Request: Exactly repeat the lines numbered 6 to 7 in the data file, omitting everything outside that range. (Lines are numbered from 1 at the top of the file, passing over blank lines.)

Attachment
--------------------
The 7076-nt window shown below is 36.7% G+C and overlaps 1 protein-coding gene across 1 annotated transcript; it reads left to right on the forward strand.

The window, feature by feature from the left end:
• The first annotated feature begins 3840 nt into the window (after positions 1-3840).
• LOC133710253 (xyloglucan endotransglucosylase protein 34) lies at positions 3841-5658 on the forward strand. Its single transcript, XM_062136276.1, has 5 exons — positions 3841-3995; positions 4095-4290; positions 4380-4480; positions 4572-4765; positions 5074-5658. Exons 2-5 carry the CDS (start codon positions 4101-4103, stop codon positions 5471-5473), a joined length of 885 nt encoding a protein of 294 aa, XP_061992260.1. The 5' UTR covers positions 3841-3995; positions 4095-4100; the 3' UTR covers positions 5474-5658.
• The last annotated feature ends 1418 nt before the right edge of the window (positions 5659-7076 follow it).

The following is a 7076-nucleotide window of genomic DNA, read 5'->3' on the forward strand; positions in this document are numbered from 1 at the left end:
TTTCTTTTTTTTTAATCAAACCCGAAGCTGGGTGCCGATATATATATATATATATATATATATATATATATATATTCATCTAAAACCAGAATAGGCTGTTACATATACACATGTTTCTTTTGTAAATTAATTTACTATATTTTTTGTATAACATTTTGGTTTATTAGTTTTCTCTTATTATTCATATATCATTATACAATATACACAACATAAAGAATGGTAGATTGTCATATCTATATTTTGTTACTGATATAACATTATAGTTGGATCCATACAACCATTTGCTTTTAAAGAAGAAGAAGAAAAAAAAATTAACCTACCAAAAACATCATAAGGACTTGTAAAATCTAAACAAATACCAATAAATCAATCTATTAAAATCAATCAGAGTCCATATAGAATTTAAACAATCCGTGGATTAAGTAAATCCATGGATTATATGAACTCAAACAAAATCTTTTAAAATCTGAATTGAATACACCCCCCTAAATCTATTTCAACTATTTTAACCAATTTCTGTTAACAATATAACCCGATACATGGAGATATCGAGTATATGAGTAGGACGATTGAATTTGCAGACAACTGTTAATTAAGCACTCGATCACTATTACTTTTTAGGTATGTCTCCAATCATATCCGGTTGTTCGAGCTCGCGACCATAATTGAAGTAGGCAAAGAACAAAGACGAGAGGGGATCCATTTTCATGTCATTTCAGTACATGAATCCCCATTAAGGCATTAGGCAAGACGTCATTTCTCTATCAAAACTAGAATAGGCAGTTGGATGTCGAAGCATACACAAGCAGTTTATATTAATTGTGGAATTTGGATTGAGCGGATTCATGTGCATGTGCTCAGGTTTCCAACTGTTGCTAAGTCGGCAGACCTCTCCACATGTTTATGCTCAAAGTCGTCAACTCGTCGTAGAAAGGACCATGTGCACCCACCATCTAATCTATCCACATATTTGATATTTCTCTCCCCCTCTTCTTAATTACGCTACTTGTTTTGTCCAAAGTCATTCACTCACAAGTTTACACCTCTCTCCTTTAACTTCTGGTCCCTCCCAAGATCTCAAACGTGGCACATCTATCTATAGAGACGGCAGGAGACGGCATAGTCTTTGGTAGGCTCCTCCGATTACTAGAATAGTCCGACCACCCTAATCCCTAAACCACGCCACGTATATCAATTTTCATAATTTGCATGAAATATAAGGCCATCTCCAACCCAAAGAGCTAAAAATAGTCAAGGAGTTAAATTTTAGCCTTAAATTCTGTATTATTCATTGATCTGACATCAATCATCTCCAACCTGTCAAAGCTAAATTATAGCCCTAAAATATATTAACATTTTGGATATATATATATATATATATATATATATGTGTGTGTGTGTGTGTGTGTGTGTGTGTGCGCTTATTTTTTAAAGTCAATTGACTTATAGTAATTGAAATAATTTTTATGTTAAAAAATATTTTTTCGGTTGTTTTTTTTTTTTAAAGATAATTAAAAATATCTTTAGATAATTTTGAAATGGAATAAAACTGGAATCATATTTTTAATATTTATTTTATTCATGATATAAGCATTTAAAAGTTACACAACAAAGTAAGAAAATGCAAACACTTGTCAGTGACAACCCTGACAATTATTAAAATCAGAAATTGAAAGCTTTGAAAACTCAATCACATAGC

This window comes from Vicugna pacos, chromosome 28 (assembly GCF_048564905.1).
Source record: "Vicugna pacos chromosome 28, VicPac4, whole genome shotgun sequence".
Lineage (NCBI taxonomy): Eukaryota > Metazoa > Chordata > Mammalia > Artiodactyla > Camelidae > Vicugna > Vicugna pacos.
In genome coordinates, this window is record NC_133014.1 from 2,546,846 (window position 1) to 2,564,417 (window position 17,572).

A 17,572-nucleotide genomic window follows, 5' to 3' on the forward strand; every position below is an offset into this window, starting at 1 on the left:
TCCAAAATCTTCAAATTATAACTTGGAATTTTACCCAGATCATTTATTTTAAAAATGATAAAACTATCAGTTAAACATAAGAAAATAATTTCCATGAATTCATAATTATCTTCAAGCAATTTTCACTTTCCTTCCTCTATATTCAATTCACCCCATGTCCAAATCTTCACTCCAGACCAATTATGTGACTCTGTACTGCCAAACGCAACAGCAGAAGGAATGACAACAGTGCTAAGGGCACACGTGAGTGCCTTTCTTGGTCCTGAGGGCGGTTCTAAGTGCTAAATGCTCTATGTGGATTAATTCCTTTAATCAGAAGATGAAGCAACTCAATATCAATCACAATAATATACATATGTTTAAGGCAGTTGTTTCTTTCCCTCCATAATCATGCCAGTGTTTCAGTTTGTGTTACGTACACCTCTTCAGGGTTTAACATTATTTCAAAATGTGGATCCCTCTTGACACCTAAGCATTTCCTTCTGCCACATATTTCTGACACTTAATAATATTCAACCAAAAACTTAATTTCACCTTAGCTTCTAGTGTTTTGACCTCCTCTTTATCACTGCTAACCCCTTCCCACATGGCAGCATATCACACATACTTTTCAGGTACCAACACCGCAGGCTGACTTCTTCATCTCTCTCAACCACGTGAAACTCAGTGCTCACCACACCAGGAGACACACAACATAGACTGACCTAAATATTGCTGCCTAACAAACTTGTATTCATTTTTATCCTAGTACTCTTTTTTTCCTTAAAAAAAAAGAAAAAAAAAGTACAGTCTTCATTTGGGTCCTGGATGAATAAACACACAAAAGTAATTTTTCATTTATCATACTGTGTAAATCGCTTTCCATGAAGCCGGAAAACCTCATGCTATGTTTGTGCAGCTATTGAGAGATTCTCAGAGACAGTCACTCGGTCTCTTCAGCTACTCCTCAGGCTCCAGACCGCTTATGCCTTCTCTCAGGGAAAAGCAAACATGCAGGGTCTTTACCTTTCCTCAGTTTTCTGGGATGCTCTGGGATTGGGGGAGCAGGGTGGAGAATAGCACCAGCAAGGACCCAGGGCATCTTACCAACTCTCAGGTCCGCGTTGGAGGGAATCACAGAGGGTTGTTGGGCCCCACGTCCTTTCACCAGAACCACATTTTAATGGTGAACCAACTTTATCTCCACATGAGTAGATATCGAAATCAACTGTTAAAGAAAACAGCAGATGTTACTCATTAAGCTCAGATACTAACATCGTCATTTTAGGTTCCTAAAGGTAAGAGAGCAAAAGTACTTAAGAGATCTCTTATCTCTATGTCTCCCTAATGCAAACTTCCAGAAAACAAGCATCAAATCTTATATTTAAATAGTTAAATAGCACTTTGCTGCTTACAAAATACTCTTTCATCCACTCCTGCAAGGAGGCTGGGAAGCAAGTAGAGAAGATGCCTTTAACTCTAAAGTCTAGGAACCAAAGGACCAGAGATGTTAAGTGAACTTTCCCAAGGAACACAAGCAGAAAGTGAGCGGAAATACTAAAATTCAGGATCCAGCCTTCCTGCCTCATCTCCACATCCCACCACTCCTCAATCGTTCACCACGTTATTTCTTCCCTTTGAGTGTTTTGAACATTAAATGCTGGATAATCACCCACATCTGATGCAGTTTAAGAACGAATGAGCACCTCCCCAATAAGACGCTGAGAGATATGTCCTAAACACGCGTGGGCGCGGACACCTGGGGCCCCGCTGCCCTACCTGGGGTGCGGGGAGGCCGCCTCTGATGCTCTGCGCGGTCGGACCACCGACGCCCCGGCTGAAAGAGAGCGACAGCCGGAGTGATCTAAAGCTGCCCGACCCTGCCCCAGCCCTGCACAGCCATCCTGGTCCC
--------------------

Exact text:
The following is a 7076-nucleotide window of genomic DNA, read 5'->3' on the forward strand; positions in this document are numbered from 1 at the left end:
TTTCTTTTTTTTTAATCAAACCCGAAGCTGGGTGCCGATATATATATATATATATATATATATATATATATATATTCATCTAAAACCAGAATAGGCTGTTACATATACACATGTTTCTTTTGTAAATTAATTTACTATATTTTTTGTATAACATTTTGGTTTATTAGTTTTCTCTTATTATTCATATATCATTATACAATATACACAACATAAAGAATGGTAGATTGTCATATCTATATTTTGTTACTGATATAACATTATAGTTGGATCCATACAACCATTTGCTTTTAAAGAAGAAGAAGAAAAAAAAATTAACCTACCAAAAACATCATAAGGACTTGTAAAATCTAAACAAATACCAATAAATCAATCTATTAAAATCAATCAGAGTCCATATAGAATTTAAACAATCCGTGGATTAAGTAAATCCATGGATTATATGAACTCAAACAAAATCTTTTAAAATCTGAATTGAATACACCCCCCTAAATCTATTTCAACTATTTTAACCAATTTCTGTTAACAATATAACCCGATACATGGAGATATCGAGTATATGAGTAGGACGATTGAATTTGCAGACAACTGTTAATTAAGCACTCGATCACTATTACTTTTTAGGTATGTCTCCAATCATATCCGGTTGTTCGAGCTCGCGACCATAATTGAAGTAGGCAAAGAACAAAGACGAGAGGGGATCCATTTTCATGTCATTTCAGTACATGAATCCCCATTAAGGCATTAGGCAAGACGTCATTTCTCTATCAAAACTAGAATAGGCAGTTGGATGTCGAAGCATACACAAGCAGTTTATATTAATTGTGGAATTTGGATTGAGCGGATTCATGTGCATGTGCTCAGGTTTCCAACTGTTGCTAAGTCGGCAGACCTCTCCACATGTTTATGCTCAAAGTCGTCAACTCGTCGTAGAAAGGACCATGTGCACCCACCATCTAATCTATCCACATATTTGATATTTCTCTCCCCCTCTTCTTAATTACGCTACTTGTTTTGTCCAAAGTCATTCACTCACAAGTTTACACCTCTCTCCTTTAACTTCTGGTCCCTCCCAAGATCTCAAACGTGGCACATCTATCTATAGAGACGGCAGGAGACGGCATAGTCTTTGGTAGGCTCCTCCGATTACTAGAATAGTCCGACCACCCTAATCCCTAAACCACGCCACGTATATCAATTTTCATAATTTGCATGAAATATAAGGCCATCTCCAACCCAAAGAGCTAAAAATAGTCAAGGAGTTAAATTTTAGCCTTAAATTCTGTATTATTCATTGATCTGACATCAATCATCTCCAACCTGTCAAAGCTAAATTATAGCCCTAAAATATATTAACATTTTGGATATATATATATATATATATATATATATGTGTGTGTGTGTGTGTGTGTGTGTGTGTGCGCTTATTTTTTAAAGTCAATTGACTTATAGTAATTGAAATAATTTTTATGTTAAAAAATATTTTTTCGGTTGTTTTTTTTTTTTAAAGATAATTAAAAATATCTTTAGATAATTTTGAAATGGAATAAAACTGGAATCATATTTTTAATATTTATTTTATTCATGATATAAGCATTTAAAAGTTACACAACAAAGTAAGAAAATGCAAACACTTGTCAGTGACAACCCTGACAATTATTAAAATCAGAAATTGAAAGCTTTGAAAACTCAATCACATAGC